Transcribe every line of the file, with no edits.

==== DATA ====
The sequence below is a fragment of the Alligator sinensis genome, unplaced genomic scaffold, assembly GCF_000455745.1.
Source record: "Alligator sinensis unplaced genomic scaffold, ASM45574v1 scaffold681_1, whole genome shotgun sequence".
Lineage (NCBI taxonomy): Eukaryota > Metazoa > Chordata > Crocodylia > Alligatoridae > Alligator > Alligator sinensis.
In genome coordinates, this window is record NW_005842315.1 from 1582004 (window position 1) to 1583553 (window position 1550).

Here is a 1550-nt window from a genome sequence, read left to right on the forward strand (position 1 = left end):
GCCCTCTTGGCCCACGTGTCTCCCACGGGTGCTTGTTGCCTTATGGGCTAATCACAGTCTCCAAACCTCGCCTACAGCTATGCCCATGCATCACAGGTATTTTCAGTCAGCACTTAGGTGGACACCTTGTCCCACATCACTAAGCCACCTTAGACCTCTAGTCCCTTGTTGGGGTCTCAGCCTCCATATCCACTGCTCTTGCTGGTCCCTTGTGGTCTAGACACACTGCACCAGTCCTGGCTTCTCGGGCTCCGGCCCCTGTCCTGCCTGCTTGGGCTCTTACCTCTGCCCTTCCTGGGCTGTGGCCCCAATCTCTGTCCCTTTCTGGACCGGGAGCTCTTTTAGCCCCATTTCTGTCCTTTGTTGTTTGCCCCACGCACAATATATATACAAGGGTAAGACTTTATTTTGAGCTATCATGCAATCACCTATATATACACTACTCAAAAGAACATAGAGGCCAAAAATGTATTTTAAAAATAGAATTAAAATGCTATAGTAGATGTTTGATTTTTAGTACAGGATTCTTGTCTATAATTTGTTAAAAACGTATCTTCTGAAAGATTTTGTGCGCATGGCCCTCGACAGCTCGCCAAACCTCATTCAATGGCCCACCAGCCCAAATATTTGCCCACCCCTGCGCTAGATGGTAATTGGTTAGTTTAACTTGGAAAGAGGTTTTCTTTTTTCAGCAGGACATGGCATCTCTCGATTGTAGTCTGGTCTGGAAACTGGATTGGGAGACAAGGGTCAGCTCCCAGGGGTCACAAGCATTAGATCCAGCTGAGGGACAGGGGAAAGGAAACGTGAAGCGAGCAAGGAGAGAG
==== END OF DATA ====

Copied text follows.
The sequence below is a fragment of the Alligator sinensis genome, unplaced genomic scaffold, assembly GCF_000455745.1.
Source record: "Alligator sinensis unplaced genomic scaffold, ASM45574v1 scaffold681_1, whole genome shotgun sequence".
Lineage (NCBI taxonomy): Eukaryota > Metazoa > Chordata > Crocodylia > Alligatoridae > Alligator > Alligator sinensis.
In genome coordinates, this window is record NW_005842315.1 from 1582004 (window position 1) to 1583553 (window position 1550).

Here is a 1550-nt window from a genome sequence, read left to right on the forward strand (position 1 = left end):
GCCCTCTTGGCCCACGTGTCTCCCACGGGTGCTTGTTGCCTTATGGGCTAATCACAGTCTCCAAACCTCGCCTACAGCTATGCCCATGCATCACAGGTATTTTCAGTCAGCACTTAGGTGGACACCTTGTCCCACATCACTAAGCCACCTTAGACCTCTAGTCCCTTGTTGGGGTCTCAGCCTCCATATCCACTGCTCTTGCTGGTCCCTTGTGGTCTAGACACACTGCACCAGTCCTGGCTTCTCGGGCTCCGGCCCCTGTCCTGCCTGCTTGGGCTCTTACCTCTGCCCTTCCTGGGCTGTGGCCCCAATCTCTGTCCCTTTCTGGACCGGGAGCTCTTTTAGCCCCATTTCTGTCCTTTGTTGTTTGCCCCACGCACAATATATATACAAGGGTAAGACTTTATTTTGAGCTATCATGCAATCACCTATATATACACTACTCAAAAGAACATAGAGGCCAAAAATGTATTTTAAAAATAGAATTAAAATGCTATAGTAGATGTTTGATTTTTAGTACAGGATTCTTGTCTATAATTTGTTAAAAACGTATCTTCTGAAAGATTTTGTGCGCATGGCCCTCGACAGCTCGCCAAACCTCATTCAATGGCCCACCAGCCCAAATATTTGCCCACCCCTGCGCTAGATGGTAATTGGTTAGTTTAACTTGGAAAGAGGTTTTCTTTTTTCAGCAGGACATGGCATCTCTCGATTGTAGTCTGGTCTGGAAACTGGATTGGGAGACAAGGGTCAGCTCCCAGGGGTCACAAGCATTAGATCCAGCTGAGGGACAGGGGAAAGGAAACGTGAAGCGAGCAAGGAGAGAG